Beginning in the 1960s with the explosion of post war science, new methods for understanding the relative value of a researcher’s or institution’s scholarly output were developed. Significant among these was the development of the citation index by Dr. Eugene Garfield – which ties an ongoing community based valuation to a researcher’s peer-reviewed published papers. Metrics based on citation indexing now contribute to the assessment of scholarly journal quality, institutional ranking, and even an individual researcher’s tenure and funding opportunities.
With the coming of the digital age, data-driven science is changing the research landscape. With advances in computational methods and computer technologies, the opportunity to collect and share the information that underlies research is increasingly easy and cheap. This trend increases both the opportunity for global collaboration and provides new avenues and challenges to the evaluation of scholarly work. Original work needs to be identified and similar work needs to be differentiated, from among an exponentially growing set of digital objects. There is a need to be able to computationally filter, validate, and analyze this work, while integrating the input and direct evaluation of the scientific expert community.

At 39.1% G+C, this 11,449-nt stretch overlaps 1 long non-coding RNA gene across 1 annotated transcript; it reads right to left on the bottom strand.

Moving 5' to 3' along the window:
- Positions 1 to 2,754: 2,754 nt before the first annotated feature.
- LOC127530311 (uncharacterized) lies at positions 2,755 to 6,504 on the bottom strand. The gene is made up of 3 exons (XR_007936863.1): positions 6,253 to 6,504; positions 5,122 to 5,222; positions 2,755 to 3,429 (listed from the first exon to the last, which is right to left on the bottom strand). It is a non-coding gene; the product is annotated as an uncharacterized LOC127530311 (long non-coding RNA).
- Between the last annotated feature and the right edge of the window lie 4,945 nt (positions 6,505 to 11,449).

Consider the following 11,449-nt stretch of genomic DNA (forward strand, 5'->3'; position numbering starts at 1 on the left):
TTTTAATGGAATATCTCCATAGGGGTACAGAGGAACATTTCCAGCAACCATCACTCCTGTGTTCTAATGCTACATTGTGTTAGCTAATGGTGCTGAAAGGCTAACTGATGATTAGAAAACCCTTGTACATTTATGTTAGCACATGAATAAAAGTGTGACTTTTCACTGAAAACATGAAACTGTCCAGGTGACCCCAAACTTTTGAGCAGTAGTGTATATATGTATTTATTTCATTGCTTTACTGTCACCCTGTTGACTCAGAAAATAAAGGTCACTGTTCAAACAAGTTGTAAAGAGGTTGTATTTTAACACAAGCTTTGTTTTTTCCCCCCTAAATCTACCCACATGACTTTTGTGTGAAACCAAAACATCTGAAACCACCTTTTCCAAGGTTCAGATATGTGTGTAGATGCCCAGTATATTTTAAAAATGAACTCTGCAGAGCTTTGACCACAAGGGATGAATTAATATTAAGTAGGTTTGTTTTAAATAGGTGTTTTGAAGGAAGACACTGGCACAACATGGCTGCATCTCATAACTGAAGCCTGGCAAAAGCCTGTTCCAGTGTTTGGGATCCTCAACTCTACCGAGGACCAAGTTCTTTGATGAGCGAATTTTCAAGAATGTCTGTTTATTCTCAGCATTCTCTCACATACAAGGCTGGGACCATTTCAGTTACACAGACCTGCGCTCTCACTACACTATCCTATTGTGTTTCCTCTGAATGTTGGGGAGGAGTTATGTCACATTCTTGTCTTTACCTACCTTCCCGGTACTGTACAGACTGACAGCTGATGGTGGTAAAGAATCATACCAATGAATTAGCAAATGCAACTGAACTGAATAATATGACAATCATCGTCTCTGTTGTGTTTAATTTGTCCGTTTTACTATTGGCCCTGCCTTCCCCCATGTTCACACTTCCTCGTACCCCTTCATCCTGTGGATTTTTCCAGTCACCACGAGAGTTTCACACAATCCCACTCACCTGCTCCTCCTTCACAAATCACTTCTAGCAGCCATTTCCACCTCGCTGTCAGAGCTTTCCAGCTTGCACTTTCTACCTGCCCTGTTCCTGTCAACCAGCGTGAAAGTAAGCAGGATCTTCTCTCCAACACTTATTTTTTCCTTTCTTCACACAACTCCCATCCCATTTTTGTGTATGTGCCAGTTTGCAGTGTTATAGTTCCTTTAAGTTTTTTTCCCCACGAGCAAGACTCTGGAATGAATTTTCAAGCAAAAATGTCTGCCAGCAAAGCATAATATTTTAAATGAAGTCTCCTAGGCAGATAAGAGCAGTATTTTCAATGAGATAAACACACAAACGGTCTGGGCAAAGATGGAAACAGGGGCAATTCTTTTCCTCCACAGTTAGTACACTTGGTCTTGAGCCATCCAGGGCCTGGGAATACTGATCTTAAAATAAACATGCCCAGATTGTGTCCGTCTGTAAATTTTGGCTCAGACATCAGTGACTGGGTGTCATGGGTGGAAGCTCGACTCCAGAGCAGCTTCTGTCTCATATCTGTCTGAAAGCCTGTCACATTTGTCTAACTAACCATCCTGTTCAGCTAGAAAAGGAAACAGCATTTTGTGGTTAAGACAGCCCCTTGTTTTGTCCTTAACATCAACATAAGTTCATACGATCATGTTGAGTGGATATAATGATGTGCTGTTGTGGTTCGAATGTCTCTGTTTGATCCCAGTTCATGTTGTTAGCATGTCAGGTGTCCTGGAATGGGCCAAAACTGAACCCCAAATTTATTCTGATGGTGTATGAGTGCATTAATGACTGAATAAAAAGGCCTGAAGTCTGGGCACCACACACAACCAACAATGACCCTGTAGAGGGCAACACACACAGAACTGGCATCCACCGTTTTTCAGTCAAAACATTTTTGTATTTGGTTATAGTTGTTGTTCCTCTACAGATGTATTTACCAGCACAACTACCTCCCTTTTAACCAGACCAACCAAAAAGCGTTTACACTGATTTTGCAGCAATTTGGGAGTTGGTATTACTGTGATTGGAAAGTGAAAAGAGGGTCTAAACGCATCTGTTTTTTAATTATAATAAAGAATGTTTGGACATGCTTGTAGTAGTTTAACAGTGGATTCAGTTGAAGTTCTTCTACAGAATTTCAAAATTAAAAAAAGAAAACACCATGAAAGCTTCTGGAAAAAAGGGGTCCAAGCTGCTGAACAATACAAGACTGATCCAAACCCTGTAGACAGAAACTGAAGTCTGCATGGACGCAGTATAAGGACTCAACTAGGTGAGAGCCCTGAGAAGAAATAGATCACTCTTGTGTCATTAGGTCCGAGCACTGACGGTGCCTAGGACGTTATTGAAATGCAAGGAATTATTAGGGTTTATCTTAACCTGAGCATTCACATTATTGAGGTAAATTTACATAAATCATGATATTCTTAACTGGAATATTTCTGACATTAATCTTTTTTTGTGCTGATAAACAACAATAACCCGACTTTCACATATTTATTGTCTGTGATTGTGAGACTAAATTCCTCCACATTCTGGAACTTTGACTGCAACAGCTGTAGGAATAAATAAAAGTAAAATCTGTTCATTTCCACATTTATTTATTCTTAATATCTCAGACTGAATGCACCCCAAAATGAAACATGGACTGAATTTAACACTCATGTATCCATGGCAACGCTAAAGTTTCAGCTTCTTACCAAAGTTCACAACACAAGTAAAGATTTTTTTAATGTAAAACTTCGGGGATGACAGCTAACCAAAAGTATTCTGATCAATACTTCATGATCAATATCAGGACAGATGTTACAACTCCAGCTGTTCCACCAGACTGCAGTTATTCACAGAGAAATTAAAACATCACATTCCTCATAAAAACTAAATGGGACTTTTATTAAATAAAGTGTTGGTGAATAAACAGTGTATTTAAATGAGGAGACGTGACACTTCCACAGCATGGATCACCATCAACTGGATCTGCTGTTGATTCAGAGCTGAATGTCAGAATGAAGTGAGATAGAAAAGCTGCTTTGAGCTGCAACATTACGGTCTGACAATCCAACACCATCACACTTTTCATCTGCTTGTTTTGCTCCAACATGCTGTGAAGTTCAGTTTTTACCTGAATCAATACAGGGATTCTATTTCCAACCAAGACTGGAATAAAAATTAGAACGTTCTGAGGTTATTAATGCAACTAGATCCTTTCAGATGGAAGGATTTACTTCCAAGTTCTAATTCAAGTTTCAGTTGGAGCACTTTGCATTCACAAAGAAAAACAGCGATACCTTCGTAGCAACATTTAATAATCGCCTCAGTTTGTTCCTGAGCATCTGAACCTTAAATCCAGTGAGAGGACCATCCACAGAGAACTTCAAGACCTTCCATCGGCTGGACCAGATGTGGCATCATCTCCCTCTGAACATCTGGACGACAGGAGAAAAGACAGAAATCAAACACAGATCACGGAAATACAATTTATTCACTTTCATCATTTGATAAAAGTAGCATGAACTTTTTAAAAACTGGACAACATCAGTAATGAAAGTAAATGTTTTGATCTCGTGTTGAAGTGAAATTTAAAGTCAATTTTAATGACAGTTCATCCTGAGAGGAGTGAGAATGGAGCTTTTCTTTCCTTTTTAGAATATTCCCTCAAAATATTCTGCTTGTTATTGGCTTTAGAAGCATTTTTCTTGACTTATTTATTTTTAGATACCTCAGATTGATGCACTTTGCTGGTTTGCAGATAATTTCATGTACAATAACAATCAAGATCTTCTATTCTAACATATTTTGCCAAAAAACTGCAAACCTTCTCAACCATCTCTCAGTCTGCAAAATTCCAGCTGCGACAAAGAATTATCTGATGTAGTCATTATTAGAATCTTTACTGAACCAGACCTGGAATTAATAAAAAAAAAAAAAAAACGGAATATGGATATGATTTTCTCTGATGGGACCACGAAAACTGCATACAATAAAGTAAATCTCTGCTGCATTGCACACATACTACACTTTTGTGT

We use two projects, the Thomson Reuters Global Institutional Profile Project and the Citation Laureate Nobel Prize Predictions to illustrate the changing landscape for both discovery and evaluation. Our discussion will include some interesting visualizations and statistics about the current evolution of scientific knowledge. Finally, we will discuss how traditional measures are evolving to showcase research strengths, identify experts, track growth trends, and strategically manage investment funding.
Brian Wilson is Vice President, Chief Architect for the Healthcare & Science business of Thomson Reuters. Currently responsible for enterprise architecture and strategic technology, Brian has held various technology management and advisory roles at Thomson Reuters with a primary focus on the business of science.
While past work includes services development, systems performance, search, big content analytics, emerging technology, and social networking, Brian has recently been a key technical contributor to the Open Researcher and Contributor ID Initiative.
Brian holds a bachelor’s degree in electrical engineering from the University of Delaware.
When not thinking about the future of science and healthcare, Brian keeps his daughters entertained with baking cookies and vacations to exotic locales.
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